Women and US Social Reform
|Years of Operation||2002-2005|
|Sites Offered||LOU, SAR, STM|
From the CTY Course Catalog (2002):
For the United States, the period between 1820-1920 was punctuated by rapid growth and social upheaval. During these 100 years the US population grew from just over 10 million people to well over 100 million. As the nation grew, the social landscape became increasingly crowded with movements devoted to the reformation of American society. From abolitionism to temperance and from labor reforms to pacifism, Americans sought to question the status quo in an effort to reshape the American landscape of the era. It was also a time when women were denied the most fundamental opportunity to affect society: the vote.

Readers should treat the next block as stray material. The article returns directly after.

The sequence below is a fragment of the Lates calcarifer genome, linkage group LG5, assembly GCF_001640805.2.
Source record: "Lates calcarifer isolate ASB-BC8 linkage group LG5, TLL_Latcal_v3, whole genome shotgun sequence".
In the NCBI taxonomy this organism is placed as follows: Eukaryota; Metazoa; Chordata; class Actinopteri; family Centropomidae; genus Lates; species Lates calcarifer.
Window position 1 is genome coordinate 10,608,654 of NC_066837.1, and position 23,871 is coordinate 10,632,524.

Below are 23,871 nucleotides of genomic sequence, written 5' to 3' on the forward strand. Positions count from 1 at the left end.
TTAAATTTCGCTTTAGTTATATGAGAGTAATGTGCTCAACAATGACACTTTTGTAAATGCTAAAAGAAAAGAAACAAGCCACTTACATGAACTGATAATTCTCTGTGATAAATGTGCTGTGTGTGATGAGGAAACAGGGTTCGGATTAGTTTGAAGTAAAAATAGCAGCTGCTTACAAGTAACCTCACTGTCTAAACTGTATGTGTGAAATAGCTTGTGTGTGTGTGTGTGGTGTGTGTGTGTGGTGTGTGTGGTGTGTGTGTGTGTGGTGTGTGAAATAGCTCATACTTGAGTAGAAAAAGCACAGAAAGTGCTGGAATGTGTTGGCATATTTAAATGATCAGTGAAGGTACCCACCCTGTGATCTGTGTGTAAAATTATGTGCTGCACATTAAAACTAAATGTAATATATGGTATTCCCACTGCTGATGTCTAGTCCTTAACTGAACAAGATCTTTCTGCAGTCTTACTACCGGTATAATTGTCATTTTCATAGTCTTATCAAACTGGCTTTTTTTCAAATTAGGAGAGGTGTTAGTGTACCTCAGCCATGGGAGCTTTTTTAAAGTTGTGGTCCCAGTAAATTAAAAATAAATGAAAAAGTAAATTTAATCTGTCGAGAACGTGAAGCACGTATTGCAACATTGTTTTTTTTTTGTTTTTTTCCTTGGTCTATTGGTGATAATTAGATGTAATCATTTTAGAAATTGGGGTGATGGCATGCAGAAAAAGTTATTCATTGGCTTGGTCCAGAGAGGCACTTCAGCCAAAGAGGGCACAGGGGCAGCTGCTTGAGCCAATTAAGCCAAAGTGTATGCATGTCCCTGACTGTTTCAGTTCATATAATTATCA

This history course examines the social, political, and economic factors behind the rise of many significant US social movements and the reasons for their appeal to women. Students explore the ways in which these movements united or divided women along lines of class and race, as well as how they helped redefine the role of women in American political and social society. As students analyze primary documents and learn to critically evaluate secondary sources, they examine the lives of women, including Lucretia Mott, Sojourner Truth, Ida B. Wells, and Dorothea Dix, who became deeply involved in movements that attempted to cure perceived social ills.
This class asks students to draw sophisticated connections between historical events and cultural representations. Emphasis is placed on critical reading and writing, as well as developing advanced research skills.
SAR. 05.1: "Nothing says true womanhood like a dead chicken." -- Kia Valkonen